An extraordinary (and wildly enthusiastic) 419,000-strong weekend crowd for Formula 1’s first Australian Grand Prix since 2019. The much-anticipated new Miami race just weeks away. The announcement of F1’s 2022 Las Vegas just a week earlier.
There were plenty of reasons to be buzzing about the F1 calendar during the Melbourne weekend. And there was, definitely, plenty of buzz among the drivers, who were hugely appreciative of the Australian fans and atmosphere and said all the right things about the prospect of F1 in Vegas.
But that positivity was tempered with concerns.
As George Russell put it: “It is incredible to see the space Formula 1 is in at the moment and the excitement around the sport. I think it’s brilliant for all the teams, for the drivers. And I guess it’s put Formula 1 in the luxury position that we can almost cherry pick the races we want to go to.”
Or the same point, made a little more bluntly by Pierre Gasly: “I don’t think these days any grand prix is kind of safe. Because F1, the popularity is so high, everybody wants us.”
The implication is that shiny new opportunities are going to come at the expense of traditional heartlands. An unsurprising conclusion to reach given we’re in a moment where France, Belgium and even once-invincible Monaco are events in varying degrees of jeopardy while Bahrain, Qatar and Saudi Arabia are on long new deals and America’s got three grands prix next season.
There was a degree of self-interest in how that concern’s manifesting itself: Gasly saying he’d “sign the contract myself already now” to extend Paul Ricard’s F1 deal “but I’m not sure Stefano [Domenicali] will allow me to do that”, Russell advocating Silverstone having a permanent untouchable slot and Mick Schumacher pointing out that Germany’s conspicuously absent again.
But worries about how this expansion might affect F1’s identity featured too, from world champion Max Verstappen wanting to “make sure that we do visit proper tracks still, not only street circuits” to his Red Bull team-mate Sergio Perez saying some recent calendar additions “kind of lack a bit of character”.
And it’s not just about home fanbases and fast corners. There’s sentiment involved too.
“Whether it’s your Monzas or your Spas, your Silverstones, these are tracks we’ve competed at our whole life,” said Daniel Ricciardo.
“So there’s also a lot of history, but also it’s kind of nostalgic and sentimental to race there and continue to compete there.”
F1’s not simply purging classic European racetracks in favour of glamorous new far-flung ones, no matter how recent developments might be interpreted from the outside. Regardless of the race’s fate, Paul Ricard is still one of the most recent additions, Zandvoort rejoined the calendar after a 36-year absence last year and Imola’s just regained an F1 schedule foothold. Domenicali is understood to be trying to protect a balance of classics and new venues, which may require a degree of rotation – an option many drivers back – to make it possible within the 24-race season limit agreed with teams.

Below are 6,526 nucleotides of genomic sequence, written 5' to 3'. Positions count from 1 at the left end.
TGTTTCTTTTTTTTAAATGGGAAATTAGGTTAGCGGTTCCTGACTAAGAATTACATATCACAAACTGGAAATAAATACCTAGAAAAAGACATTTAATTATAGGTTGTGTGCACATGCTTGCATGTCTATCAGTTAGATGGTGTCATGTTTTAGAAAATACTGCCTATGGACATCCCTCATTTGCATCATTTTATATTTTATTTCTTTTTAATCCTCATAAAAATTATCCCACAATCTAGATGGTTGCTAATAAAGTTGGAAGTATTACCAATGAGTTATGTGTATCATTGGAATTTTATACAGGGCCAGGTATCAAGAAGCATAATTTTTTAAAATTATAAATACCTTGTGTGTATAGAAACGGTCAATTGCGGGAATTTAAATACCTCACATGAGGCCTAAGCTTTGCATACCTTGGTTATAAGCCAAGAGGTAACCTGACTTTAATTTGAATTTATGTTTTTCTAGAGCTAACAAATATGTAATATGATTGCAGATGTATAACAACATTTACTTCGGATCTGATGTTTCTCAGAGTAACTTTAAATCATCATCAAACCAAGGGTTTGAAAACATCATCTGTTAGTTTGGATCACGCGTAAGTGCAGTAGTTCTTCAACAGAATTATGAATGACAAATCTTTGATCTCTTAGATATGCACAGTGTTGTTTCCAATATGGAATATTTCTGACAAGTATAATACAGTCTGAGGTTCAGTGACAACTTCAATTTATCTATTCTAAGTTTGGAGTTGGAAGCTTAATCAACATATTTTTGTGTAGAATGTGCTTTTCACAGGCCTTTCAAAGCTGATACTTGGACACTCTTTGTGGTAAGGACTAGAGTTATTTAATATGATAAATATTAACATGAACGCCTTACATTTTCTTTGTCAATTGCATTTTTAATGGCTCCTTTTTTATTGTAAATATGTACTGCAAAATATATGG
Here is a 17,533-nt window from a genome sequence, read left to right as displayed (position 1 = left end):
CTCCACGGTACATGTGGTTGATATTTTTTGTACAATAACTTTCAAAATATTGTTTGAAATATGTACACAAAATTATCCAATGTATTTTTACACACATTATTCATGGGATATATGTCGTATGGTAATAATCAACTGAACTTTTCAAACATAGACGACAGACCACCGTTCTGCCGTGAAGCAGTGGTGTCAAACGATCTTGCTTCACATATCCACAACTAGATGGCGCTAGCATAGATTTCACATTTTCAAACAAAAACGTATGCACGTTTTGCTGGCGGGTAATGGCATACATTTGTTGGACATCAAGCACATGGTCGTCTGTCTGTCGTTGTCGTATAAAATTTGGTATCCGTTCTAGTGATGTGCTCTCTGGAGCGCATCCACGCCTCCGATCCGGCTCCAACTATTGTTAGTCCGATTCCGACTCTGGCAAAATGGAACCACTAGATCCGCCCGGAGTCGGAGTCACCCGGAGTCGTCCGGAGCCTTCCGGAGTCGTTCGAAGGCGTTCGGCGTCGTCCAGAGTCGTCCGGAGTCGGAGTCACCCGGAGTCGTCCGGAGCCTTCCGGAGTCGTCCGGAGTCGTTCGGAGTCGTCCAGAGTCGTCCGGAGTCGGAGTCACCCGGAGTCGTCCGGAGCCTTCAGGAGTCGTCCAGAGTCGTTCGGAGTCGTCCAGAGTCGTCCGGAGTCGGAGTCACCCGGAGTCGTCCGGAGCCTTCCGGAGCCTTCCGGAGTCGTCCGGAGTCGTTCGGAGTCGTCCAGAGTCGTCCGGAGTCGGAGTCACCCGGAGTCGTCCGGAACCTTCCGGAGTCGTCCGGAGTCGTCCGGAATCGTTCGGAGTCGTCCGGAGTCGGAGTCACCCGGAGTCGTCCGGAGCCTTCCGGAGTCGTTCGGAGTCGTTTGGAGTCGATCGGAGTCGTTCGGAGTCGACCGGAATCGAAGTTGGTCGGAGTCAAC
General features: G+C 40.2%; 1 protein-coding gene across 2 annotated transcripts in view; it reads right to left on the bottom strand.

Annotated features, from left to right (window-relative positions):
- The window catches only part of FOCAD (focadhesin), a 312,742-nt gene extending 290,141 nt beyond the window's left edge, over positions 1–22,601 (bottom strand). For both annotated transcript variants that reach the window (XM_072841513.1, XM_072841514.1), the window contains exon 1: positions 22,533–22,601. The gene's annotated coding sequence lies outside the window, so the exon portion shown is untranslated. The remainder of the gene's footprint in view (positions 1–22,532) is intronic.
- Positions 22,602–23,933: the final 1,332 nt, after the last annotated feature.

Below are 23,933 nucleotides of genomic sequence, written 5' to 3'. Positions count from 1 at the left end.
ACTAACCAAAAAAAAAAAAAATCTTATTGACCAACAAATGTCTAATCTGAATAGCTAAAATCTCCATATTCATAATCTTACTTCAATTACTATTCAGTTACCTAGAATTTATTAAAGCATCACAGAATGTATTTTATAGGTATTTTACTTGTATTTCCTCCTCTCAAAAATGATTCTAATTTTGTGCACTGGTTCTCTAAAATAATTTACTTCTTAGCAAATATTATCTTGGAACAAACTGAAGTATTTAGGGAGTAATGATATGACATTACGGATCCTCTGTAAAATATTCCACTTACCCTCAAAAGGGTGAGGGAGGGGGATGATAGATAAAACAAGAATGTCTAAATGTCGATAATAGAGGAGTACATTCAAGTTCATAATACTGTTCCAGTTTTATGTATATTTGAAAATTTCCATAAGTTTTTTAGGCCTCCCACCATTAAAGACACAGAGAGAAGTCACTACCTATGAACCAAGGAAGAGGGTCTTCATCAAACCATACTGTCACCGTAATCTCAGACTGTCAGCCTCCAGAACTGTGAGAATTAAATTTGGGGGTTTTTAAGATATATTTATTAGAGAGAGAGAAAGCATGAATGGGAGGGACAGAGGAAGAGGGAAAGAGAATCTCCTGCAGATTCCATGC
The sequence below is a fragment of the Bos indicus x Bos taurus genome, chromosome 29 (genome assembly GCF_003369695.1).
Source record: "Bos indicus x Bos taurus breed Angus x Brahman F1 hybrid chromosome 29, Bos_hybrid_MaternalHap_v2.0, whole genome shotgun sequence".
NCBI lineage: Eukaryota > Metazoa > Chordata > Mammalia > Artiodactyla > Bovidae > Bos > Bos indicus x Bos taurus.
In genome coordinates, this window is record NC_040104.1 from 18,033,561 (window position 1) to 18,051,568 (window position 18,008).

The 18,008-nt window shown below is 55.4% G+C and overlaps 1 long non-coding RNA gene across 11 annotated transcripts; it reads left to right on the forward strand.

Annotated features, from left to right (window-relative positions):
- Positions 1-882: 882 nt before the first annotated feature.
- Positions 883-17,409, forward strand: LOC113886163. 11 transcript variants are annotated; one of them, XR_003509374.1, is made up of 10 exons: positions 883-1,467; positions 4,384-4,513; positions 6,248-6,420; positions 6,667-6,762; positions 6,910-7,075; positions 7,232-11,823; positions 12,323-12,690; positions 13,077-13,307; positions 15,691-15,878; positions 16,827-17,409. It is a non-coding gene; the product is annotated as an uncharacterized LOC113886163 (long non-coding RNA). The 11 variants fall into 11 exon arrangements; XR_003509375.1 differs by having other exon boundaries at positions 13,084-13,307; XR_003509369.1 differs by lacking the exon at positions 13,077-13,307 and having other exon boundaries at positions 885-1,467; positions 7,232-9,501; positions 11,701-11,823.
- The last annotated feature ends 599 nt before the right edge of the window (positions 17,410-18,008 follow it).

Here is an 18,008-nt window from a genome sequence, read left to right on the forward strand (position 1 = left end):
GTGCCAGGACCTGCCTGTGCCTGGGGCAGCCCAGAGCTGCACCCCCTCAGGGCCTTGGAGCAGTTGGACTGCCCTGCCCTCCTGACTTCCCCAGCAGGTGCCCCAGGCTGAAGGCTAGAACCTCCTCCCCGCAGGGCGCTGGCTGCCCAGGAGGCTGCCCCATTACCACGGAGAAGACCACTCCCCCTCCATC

But the views expressed in Melbourne show F1 can’t be in any doubt about where its drivers stand. The class of 2022 fully accept and embrace the need for expansion and new opportunities and are more than happy to play their part in promoting F1 to wider audiences. But if the calendar drifts too far from what they believe F1 should be, they won’t stay quiet about it.
And there’s one area where their complaints will be particularly valid if the 2022 calendar proves to be the shape of things to come, not a lingering COVID anomaly.
From Bahrain and Saudi Arabia in the Middle East to Australia then to Europe for Imola then to America for Miami then to Europe (briefly) for Spain and Monaco before Azerbaijan and Canada back to back… F1 is doing a lot of globe crisscrossing in quick succession before settling into its first sustained single-continent leg with the run of summer European races beginning with Britain in early July.
Melbourne’s position as race three between Jeddah and Imola is particularly contentious.
“Melbourne as a season opener was really cool, because everybody came out here early,” said Russell.
“And it was a lot of excitement and anticipation, but I think having Melbourne in between races, especially as a standalone, is too tough for the teams and everybody.
“People came out on Saturdays and Sundays to get acclimatised to the conditions, to the timezone change and it’s just too much I think.
“It needs to be thought about more. It feels like another double-header for all of the teams with the amount of time they spend in this part of the world. And as the season is getting longer and longer, we need to find a better balance.”
Schumacher added: “We’re going basically from Australia now to Europe to then go to Miami, so we travel three continents in the next three races.